Nolan Clayton and Gregory Smith became friends while working together at a Stacked Pickle bar. Smith volunteered to work during a special event at a Stacked Pickle in Indianapolis. He invited Clayton to attend the event as a guest.
Smith drove Clayton to the bar. Clayton began to drink. After about an hour, Smith decided there were enough employees to cover the event so he stopped working and joined Clayton. They both became intoxicated.
After the event ended, Smith was asked to leave. Clayton left with him. A Stacked Pickle employee locked the door and called a taxi to pick up the two men outside the bar.
For reasons that neither man recalls, Clayton drove Smith’s truck with Smith as a passenger. They were driving away from the bar as the taxi arrived. Clayton crashed the truck into a tree. Clayton had minor injuries but Smith’s neck was broken. He is now a quadriplegic.
A series of claims followed against various insurance companies. The insurer of Smith’s truck (Progressive) would not pay Smith, alleging that Smith’s policy did not cover injuries to Smith caused by another driver. Other insurers settled and Smith assigned his claims against Progressive to Allstate, a settling insurer that provided coverage through a policy issued to Clayton’s parents.
Smith eventually sued Clayton. Liability was largely conceded; the trial focused on comparative negligence and damages. The jury awarded Smith $35 million and found Clayton to be 60% responsible for Smith’s injuries. The trial court therefore awarded judgment for Smith in the amount of 60% of the verdict, or $21 million.
Clayton appealed, alleging that the trial court erred when ruling on the admissibility of expert testimony. In each case, the trial court allowed experts to testify over Clayton’s objections. Clayton appealed, and the Indiana Court of Appeals affirmed the trial court’s decision to admit the testimony of each expert.
Admissibility of Expert Testimony in Indiana
Indiana is not a strict Daubert state, although the state supreme court has concluded that Daubert provides “useful” guidance when courts apply Indiana’s rules of evidence. The state’s evidence code provides that expert scientific evidence “is admissible only if the court is satisfied that the expert testimony rests upon reliable scientific principles.”
Once the court determines that the expert has based testimony on sound principles, it is up to the jury to decide how much weight the testimony deserves. Unlike some federal and state judges who follow the Daubert rule, Indiana judges do not substitute their own assessment of the facts upon which the expert relies for the jury’s view of those facts.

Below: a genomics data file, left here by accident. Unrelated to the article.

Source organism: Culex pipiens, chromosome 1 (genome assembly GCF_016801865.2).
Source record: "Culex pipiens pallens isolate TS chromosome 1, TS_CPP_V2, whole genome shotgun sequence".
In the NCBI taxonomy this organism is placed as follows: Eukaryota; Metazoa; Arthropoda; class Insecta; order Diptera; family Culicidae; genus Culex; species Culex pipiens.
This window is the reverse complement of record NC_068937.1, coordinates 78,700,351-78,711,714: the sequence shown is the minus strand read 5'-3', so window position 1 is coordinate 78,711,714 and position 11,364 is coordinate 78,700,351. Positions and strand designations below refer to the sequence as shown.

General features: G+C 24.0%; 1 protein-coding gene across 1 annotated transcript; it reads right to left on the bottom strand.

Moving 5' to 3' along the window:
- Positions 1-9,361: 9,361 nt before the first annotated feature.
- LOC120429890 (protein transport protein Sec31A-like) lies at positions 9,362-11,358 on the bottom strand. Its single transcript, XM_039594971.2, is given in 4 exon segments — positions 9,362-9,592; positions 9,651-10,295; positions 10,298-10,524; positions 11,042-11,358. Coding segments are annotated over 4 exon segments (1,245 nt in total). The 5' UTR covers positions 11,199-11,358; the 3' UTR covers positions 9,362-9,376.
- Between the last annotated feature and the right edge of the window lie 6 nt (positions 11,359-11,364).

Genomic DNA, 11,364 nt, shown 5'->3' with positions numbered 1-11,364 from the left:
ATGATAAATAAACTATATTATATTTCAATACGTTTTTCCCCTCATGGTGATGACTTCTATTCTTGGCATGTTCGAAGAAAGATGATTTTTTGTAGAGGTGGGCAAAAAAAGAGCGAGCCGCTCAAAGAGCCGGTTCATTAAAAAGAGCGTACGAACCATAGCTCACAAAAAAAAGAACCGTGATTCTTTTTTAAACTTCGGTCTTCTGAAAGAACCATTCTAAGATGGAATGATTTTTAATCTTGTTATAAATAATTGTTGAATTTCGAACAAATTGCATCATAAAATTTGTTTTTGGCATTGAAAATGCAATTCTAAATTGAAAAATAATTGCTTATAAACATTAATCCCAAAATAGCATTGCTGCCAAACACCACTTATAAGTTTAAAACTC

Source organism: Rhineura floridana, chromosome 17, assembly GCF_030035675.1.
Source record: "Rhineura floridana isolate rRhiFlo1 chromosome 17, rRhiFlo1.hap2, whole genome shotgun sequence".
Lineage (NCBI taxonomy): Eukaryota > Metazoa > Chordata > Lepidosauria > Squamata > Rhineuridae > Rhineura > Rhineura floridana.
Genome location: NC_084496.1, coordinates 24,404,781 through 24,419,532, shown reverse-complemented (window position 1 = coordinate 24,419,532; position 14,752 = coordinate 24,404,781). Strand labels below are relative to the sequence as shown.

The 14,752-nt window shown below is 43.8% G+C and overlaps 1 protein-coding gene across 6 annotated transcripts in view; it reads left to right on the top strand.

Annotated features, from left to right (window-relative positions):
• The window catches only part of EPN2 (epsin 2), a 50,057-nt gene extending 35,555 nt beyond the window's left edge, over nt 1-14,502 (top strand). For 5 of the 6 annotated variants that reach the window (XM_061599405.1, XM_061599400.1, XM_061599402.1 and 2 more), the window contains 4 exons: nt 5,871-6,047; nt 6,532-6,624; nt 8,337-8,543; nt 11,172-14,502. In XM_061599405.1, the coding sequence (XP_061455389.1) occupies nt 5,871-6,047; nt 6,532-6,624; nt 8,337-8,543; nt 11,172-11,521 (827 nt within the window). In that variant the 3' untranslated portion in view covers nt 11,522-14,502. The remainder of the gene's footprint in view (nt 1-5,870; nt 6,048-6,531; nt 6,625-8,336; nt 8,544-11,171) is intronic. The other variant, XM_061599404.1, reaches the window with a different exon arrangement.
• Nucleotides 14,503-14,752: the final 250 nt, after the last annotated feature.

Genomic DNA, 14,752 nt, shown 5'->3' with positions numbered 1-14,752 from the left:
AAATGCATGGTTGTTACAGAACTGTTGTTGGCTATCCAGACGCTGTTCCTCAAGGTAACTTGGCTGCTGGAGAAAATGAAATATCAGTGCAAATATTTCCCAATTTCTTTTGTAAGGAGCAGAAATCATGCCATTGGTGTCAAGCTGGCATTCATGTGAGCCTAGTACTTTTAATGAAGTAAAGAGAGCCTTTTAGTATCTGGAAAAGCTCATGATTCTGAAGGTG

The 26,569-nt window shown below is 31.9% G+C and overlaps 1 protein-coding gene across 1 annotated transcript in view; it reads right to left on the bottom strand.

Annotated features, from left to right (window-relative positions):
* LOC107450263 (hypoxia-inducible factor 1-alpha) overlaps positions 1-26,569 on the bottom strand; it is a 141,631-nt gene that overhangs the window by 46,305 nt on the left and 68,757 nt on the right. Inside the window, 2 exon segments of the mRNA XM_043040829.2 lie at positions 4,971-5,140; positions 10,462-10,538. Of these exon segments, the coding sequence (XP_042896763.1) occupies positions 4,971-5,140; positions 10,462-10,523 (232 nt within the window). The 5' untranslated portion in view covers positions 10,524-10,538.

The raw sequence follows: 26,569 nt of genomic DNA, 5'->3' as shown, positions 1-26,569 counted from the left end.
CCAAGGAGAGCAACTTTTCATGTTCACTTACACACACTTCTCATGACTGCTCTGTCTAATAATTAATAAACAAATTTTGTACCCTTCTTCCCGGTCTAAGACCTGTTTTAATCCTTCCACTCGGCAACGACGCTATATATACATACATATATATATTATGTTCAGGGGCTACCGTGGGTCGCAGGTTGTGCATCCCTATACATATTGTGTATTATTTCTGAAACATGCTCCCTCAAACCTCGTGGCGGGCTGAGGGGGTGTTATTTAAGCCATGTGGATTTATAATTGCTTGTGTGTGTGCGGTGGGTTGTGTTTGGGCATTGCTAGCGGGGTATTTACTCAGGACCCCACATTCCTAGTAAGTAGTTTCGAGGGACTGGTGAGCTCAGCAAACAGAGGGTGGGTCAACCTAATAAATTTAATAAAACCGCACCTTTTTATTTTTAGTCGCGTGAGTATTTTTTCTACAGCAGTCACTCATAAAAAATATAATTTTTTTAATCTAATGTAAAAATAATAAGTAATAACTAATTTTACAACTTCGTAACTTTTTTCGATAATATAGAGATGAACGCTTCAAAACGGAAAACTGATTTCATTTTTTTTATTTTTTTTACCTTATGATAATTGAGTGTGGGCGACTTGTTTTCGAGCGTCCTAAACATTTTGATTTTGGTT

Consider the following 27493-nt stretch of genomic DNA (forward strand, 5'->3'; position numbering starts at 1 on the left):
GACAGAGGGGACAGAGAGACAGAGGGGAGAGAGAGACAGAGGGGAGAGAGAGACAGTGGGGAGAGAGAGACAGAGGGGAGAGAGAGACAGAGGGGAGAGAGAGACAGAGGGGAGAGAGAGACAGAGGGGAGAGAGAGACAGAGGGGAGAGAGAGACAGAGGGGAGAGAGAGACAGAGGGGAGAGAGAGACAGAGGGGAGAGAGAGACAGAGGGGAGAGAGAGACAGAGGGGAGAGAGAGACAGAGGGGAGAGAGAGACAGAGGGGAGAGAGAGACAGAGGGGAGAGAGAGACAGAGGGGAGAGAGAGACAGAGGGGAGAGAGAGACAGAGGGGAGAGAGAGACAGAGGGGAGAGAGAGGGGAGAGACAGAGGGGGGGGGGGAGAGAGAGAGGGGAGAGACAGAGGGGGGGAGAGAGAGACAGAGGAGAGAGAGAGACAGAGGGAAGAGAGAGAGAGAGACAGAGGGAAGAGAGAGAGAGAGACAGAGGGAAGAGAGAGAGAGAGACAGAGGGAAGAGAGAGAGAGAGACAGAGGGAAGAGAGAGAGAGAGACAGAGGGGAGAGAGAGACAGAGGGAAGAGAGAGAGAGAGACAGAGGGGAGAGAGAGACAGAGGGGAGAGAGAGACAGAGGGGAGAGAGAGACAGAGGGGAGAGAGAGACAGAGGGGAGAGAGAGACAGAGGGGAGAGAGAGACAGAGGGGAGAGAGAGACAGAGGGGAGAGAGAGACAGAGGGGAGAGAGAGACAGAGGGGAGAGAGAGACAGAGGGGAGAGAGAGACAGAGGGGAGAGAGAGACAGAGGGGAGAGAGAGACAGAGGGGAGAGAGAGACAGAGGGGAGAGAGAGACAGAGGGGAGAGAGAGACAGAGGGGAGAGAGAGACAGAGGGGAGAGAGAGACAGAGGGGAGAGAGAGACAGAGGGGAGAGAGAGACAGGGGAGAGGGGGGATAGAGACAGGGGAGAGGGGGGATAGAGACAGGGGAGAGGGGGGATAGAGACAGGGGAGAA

Indiana courts wisely follow the traditional rule that vigorous cross-examination and competing evidence will expose flaws in an expert’s opinion, and that questions about the reliability of facts upon which an expert relied are best resolved by juries. If an expert has based testimony on sound principles, the accuracy of the expert’s opinion is typically a question that an Indiana jury should determine.
Smith’s Vocational Expert
Smith moved to exclude the expert testimony of Sara Ford, a vocational economist. Ford testified that Smith’s lifetime income loss would exceed $2.1 million. She based that calculation on the understanding that Smith is totally disabled for occupational purposes.
Clayton complained that Ford did not have an adequate foundation for her belief that Smith was 100% occupationally disabled because she relied on “outdated” medical records and ignored the fact that Smith wanted to work. Clayton also argued that Ford did not consider the local job market and that she used “boilerplate” language in her expert report.
The court noted that Ford assigned a 100% disability rating to Smith because he was unable to perform manual tasks with his hands. Her disability rating was supported by medical testimony that Smith is a quadriplegic, that he only retained some function in his biceps, and that his prognosis for improvement was poor. The foundation for her opinions was subject to vigorous cross-examination and the jury was entitled to determine how much weight the opinions deserved.